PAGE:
GCompris, the best suite of free educational software for children

gcompris
GCompris is amazing, its fun and kids love it. Over the years I’ve distributed a lot of educational freedom respecting software and GCompris is popular. Lets look at some info from the GCompris Wikipedia article:

It is available for Linux, Mac OS X and other systems. Binaries compiled for Microsoft Windows version are distributed as crippleware with a restricted number of activities; it is possible to access all the activities in Windows for a fee.

GCompris has more than 100 activities related to:

* Computer discovery: keyboard, mouse, different mouse gestures
* Algebra: table memory, enumeration, double entry table, mirror images
* Science: the canal lock, the water cycle, the submarine, electric simulations
* Geography: place the country on the map
* Games: chess, memory, connect 4, oware, sudoku
* Reading: reading practice
* Other: learn to tell time, puzzle of famous paintings, vector drawing, cartoon making

The name GCompris is a French pun impossible to translate. It comes from the French “J’ai compris” [?e kompri], which is French for “I have understood”, and is pronounced the same way as the name of the program would be by a French speaker.

Another interesting thing is that it is translated in more than 40 languages, perhaps that should be added to the Wikipedia article.

Here’s a short video on youtube that gives us a brief look at it. “Online Tutorial: GCompris Educational Software“.

I have fond memories of using GCompris with adults and children so make sure you check it out.

“The most essential resource of any society is not a physical resource, it’s a psycho-social resource. It’s the spirit of good will; the spirit of helping your neighbour.” — Richard Stallman

Microsoft gags UK schools

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According to a UK website The Inquirer Microsoft lawyers have stopped Becta, the UK’s technology quango for schools, from publishing the details of the three-year megadeal it agreed with Microsoft in April. It would appear that Becta refused to satisfy a Freedom of Information request made by the Inquirer for details of the latest Microsoft schools megadeal, “after consultation with Microsoft.”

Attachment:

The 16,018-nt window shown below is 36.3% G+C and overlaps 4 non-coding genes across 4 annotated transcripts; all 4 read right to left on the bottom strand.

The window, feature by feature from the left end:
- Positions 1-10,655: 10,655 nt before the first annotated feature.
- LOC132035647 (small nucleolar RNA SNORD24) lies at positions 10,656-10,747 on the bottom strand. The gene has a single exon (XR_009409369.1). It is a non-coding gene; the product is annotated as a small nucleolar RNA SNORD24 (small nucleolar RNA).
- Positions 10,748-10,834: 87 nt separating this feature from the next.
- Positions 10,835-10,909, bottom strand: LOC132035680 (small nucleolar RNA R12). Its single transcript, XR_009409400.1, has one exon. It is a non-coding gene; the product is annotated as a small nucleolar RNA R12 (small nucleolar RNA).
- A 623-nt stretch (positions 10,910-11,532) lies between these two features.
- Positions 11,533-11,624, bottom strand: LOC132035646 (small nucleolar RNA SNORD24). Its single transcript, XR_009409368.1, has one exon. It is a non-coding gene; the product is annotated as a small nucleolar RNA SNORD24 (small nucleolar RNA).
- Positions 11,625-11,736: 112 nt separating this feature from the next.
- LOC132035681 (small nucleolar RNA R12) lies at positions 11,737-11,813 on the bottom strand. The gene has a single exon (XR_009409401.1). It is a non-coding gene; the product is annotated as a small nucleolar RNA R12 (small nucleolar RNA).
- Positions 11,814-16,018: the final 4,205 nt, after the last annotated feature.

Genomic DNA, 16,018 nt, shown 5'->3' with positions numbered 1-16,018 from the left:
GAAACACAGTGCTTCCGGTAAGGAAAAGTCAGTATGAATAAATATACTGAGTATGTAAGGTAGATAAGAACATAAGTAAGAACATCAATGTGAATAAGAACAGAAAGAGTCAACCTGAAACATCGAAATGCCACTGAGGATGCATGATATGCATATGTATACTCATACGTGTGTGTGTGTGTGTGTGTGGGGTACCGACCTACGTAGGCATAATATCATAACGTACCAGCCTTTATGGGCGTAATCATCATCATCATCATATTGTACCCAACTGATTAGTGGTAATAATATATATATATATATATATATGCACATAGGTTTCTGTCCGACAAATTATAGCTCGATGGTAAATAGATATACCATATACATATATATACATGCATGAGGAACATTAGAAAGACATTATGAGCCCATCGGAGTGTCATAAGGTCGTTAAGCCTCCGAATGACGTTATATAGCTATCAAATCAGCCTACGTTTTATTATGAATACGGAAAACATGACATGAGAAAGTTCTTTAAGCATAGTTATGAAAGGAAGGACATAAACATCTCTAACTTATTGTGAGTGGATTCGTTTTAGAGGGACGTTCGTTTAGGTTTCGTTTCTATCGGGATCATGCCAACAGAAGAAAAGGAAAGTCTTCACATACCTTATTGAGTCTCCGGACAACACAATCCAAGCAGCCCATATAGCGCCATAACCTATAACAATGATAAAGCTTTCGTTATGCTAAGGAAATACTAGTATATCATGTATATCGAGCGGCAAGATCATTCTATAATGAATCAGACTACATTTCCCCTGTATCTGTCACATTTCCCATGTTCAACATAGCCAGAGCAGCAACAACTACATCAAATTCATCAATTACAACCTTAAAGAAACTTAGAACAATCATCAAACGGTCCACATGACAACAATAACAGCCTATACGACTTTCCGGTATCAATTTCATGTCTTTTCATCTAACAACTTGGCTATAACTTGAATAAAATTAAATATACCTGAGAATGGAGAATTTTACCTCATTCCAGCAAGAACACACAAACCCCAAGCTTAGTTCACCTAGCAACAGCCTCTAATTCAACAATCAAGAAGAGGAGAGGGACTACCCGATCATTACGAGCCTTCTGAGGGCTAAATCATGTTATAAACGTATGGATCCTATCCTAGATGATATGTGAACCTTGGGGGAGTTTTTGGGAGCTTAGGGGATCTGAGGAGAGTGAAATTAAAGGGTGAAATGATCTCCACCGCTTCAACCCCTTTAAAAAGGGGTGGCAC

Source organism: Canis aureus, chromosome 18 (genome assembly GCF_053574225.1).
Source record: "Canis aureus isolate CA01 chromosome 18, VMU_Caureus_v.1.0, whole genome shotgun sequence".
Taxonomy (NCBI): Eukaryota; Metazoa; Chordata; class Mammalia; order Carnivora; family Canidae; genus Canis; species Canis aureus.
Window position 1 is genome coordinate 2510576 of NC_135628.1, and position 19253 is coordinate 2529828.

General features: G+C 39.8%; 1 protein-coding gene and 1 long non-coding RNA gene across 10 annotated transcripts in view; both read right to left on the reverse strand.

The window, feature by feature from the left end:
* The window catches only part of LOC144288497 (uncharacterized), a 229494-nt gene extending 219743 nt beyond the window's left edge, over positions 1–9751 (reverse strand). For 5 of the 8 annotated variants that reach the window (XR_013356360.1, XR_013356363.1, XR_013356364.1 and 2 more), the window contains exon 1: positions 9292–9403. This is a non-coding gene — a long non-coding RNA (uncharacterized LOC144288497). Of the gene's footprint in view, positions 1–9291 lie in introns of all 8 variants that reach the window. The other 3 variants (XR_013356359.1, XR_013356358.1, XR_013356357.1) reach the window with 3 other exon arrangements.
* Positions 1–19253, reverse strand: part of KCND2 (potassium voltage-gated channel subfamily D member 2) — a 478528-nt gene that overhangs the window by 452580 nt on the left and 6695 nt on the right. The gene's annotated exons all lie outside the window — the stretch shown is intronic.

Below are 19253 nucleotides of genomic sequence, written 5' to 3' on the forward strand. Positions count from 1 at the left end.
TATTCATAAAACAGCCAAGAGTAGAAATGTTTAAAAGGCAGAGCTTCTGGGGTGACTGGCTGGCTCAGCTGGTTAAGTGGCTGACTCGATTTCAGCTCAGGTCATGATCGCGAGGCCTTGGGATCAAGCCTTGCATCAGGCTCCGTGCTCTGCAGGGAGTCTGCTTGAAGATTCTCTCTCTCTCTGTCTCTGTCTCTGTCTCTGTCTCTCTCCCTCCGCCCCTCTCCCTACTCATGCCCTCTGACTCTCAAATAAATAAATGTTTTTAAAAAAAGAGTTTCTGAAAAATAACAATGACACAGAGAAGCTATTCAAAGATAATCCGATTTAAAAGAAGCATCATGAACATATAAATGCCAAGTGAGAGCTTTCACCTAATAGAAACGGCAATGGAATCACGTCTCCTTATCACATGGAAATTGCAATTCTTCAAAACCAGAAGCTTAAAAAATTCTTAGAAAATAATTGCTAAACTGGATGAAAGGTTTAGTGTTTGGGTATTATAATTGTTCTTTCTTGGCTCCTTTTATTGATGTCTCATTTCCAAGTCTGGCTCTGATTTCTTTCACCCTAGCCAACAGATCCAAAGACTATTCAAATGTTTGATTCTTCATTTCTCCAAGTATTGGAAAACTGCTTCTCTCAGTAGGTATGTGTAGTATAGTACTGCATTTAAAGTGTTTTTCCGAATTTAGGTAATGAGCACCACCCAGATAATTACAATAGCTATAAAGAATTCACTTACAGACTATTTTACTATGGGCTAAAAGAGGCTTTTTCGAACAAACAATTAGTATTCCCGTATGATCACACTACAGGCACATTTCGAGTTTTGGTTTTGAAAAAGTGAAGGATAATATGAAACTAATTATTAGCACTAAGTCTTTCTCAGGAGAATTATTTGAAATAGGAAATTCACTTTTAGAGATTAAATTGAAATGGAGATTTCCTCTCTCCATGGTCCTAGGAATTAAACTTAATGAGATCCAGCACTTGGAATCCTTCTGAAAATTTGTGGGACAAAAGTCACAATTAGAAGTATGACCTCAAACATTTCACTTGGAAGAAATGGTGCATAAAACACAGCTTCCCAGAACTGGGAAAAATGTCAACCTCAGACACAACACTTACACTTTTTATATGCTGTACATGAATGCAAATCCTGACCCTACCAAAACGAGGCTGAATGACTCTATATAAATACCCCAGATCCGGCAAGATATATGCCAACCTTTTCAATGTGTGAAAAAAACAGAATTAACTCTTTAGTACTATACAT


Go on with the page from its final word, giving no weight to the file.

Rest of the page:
“The documents are predominantly based on confidential material provided by Microsoft which was provided on the clear understanding that it would remain confidential,” said Becta.

According to the report, a UK analyst who asked not to be named, said it was possible to guestimate that UK schools spent about £55m a year on Microsoft software, based on a rare disclosure of a deal the NHS signed with Microsoft in 2004.

There has been growing concern in the public sector in the UK and Europe about the ways in which Microsoft might try to protect the monopoly it has in desktop software, for example, keeping its prices artificially high, which absorbs public money that could be spent elsewhere, and at the same time suppressing innovative competitors from breaking through. Yet open source software suppliers, which are the only credible competitors to Microsoft, give their software to schools for free.

Becta have launched a programme to get UK schools to adopt open source software, it is one which will allow one supplier, selected by tender, two years to build a community of schools which uses and develops its own open source alternatives to Microsoft software. So it would seem the UK government is at last opening its eyes to the benefits of Foss.